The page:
The region of La Uruca de Aserrí, a prime jocote-producing region in Costa Rica, regularly holds a festival to honor the fruit. Residents make jam or use the fruit in desserts.

The fruit is eaten when both its skin is green and unripe as well as when it has matured and turned red or yellow. Both have a tart flavor but unripe jocotes are slightly more so. Regardless of color, the skin is edible.

The first bite hits the tongue with a wave of sourness that gradually subsides into a semi-sweet flavor with a chalky texture. As one scrapes the soft yellow pulp off of the large pit inside, each bite seems to get progressively sweeter except for the ringing twinge of acidity that lingers on the tongue from the initial bite.

Unlike with the mamón chino, no amount of sucking will get flesh of the jocote off the seed and one must scrape it off with the teeth.


Finally another fruit that may seem strange to newcomers is  known as cas in Costa Rica. Very similar to the jocote, it is a  small, greenish yellow, spherical fruit, but inside there is a juicy center with dozens of small, white seeds that are edible if chewed hard enough.

Although the fruit may seem strange, it is actually a type of guava which has become a relatively common find in United States markets or is at least a fruit that Gringos can recognize. This variety is just slightly bigger than the jocote.

In fact, dozens of guava varieties grow in Costa Rica including cas, regular guava, pineapple guava, strawberry guava and others.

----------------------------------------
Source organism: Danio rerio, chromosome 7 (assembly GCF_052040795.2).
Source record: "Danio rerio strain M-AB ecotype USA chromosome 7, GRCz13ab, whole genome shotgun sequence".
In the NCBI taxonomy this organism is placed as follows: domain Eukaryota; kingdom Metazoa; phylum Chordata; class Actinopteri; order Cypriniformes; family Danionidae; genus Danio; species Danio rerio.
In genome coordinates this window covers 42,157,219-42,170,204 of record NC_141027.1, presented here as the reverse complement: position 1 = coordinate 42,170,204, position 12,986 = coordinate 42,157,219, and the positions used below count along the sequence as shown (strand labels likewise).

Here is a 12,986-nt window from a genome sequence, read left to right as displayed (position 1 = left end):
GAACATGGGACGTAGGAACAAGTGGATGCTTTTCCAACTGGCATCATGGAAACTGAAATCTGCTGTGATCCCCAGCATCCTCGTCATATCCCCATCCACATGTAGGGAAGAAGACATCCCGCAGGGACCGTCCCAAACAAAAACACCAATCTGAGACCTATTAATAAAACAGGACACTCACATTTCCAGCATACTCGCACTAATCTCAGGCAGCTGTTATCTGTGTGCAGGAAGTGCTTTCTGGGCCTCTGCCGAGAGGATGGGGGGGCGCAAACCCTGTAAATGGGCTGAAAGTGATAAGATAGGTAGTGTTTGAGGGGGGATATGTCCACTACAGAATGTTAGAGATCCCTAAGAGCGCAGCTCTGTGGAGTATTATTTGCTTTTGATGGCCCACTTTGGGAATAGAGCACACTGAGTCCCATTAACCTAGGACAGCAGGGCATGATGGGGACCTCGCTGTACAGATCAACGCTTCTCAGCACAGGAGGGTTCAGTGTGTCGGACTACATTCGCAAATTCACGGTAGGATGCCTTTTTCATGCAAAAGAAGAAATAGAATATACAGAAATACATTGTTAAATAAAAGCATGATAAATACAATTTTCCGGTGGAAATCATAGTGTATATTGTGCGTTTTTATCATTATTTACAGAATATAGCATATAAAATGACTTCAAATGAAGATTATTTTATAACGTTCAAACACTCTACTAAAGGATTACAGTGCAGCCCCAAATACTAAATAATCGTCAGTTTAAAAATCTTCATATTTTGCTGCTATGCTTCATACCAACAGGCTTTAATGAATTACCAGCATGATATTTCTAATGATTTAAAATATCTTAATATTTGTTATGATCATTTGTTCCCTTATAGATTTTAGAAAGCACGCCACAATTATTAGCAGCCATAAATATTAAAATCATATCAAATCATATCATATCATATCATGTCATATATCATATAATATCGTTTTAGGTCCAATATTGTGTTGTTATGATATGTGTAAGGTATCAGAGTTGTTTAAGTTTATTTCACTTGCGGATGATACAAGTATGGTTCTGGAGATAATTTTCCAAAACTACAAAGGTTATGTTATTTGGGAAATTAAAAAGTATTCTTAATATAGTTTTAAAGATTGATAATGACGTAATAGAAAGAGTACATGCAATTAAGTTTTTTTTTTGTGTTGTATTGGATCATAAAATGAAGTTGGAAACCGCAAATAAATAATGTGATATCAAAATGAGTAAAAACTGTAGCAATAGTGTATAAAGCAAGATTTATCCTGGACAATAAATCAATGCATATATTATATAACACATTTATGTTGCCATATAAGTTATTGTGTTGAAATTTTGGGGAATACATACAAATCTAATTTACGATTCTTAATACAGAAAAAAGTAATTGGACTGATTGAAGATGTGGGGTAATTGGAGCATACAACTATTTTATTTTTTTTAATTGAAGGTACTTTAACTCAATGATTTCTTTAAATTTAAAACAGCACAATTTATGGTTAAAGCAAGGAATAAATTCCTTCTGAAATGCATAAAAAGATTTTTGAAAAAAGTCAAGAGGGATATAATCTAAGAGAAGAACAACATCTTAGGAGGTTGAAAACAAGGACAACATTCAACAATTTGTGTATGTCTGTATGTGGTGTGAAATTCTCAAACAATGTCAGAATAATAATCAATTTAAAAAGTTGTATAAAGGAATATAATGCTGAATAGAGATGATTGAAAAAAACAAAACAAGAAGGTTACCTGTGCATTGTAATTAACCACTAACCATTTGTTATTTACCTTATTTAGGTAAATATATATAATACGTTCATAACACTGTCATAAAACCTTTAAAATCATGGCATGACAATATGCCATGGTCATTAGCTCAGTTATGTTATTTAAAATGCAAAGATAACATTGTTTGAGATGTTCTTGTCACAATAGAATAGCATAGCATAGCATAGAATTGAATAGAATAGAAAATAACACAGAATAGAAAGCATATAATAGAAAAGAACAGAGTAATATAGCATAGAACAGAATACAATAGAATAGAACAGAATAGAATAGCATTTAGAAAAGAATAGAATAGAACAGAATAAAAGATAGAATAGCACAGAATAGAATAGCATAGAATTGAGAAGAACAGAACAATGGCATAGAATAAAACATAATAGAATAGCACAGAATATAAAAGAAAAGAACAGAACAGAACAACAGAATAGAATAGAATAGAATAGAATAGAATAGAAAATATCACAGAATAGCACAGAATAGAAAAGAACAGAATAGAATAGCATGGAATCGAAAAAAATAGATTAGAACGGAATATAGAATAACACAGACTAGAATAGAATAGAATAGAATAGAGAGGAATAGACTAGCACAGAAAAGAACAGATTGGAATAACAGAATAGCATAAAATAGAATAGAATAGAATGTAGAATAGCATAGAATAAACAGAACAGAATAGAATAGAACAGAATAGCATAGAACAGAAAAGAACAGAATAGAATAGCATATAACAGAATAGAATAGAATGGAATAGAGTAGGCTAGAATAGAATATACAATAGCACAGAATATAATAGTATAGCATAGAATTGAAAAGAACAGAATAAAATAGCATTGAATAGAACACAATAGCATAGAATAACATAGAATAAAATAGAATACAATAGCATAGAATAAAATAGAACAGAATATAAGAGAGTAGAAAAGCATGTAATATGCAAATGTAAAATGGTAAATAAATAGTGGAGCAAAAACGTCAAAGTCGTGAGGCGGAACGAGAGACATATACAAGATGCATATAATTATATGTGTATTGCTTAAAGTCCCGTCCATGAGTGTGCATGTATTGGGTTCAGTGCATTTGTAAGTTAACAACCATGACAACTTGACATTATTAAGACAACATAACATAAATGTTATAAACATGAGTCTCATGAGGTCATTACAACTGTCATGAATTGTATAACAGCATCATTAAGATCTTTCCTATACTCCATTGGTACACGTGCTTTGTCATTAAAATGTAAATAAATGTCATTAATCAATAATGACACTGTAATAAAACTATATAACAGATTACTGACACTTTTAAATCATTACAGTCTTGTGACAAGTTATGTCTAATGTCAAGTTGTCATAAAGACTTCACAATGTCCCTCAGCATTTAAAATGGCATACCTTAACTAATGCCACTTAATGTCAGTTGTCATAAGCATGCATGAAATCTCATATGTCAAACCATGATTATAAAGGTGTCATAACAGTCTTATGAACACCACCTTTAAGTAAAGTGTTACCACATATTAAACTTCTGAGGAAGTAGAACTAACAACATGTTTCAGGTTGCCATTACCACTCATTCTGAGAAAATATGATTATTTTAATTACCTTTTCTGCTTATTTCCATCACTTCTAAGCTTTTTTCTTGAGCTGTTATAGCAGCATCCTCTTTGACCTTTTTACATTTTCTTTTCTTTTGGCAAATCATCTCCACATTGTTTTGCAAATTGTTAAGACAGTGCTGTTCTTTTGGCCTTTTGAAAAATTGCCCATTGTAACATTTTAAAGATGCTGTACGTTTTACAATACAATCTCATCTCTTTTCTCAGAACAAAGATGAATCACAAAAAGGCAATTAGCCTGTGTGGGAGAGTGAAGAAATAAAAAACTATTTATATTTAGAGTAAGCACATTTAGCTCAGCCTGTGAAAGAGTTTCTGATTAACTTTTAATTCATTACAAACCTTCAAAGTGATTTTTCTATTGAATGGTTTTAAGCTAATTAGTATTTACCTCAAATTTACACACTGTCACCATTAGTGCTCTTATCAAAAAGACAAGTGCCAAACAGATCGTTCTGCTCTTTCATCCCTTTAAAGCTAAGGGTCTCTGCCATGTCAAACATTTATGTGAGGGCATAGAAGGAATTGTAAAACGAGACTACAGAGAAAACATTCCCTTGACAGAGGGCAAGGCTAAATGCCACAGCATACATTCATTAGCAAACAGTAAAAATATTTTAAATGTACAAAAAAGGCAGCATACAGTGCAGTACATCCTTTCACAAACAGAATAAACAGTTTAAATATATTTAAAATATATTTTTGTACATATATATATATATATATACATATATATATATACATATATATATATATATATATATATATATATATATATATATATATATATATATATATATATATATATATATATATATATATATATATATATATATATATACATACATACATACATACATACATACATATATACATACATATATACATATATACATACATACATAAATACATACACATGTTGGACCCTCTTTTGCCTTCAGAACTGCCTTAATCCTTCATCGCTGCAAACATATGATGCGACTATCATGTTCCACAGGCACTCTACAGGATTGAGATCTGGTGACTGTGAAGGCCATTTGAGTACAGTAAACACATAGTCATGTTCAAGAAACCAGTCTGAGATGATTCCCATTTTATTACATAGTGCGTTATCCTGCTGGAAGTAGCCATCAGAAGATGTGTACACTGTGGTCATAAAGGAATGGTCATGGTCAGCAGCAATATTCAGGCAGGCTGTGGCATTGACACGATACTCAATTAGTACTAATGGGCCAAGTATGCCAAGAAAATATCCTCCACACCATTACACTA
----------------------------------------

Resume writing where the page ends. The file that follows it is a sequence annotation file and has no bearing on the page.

Unlike its sweeter relatives, biting into a cas will result in a punch of sour and is only slightly more pleasant than sucking on a lemon. Although the entire fruit can be eaten, peel, seeds and all, it is largely uncommon to eat this fruit by itself.

People here treat cas like people in the United States treat lemons: When life gives Costa Ricans cas, they make cas-aid. Juice made from the fruit is very common at all varieties of Costa Rican restaurants, especially sodas.

Here's a smashing idea to boost cuisine in Costa Rica
For Fine Dining in Costa Rica

Costa Rica is many things, but it is not the mecca of world food. Tico grub is a bit plain.

But now comes a fast-food hamburger outlet with unique products tailored for Costa Rica.

First there is the Costa Rica Burger, described as hamburg topped with chorizo, grilled Turrialba cheese, refried black beans, fried potato sticks, and Lizano cilantro mayo on a classic egg bun.

Then there are the Pejibaye Frites, described as a side of flash-fried and seasoned peach palm fruit with cilantro mayo, or portabello mushroom fries.  Pejibayes are those orange and green fruit bobbing in the heated water
in supermarkets. The pejibaye is a product of a towering tree Bactris gasipaes.

The fruits also make a great soup HERE!

Now the French probably are not eating their hearts out over this addition to Costa Rican culinary arts, but the new twists on traditional foods is at least a start.

The firm is called Smashburger, and its first Costa Rican outlet opened in the new Lincoln Plaza in Moravia.

The company's name reflects the unusual way a ball of hamburg meat is pushed onto a cooking surface in order, as the company says, to sear and lock in the juices of the burger. The company also tries to create regional menus, like the Costa Rica Burger.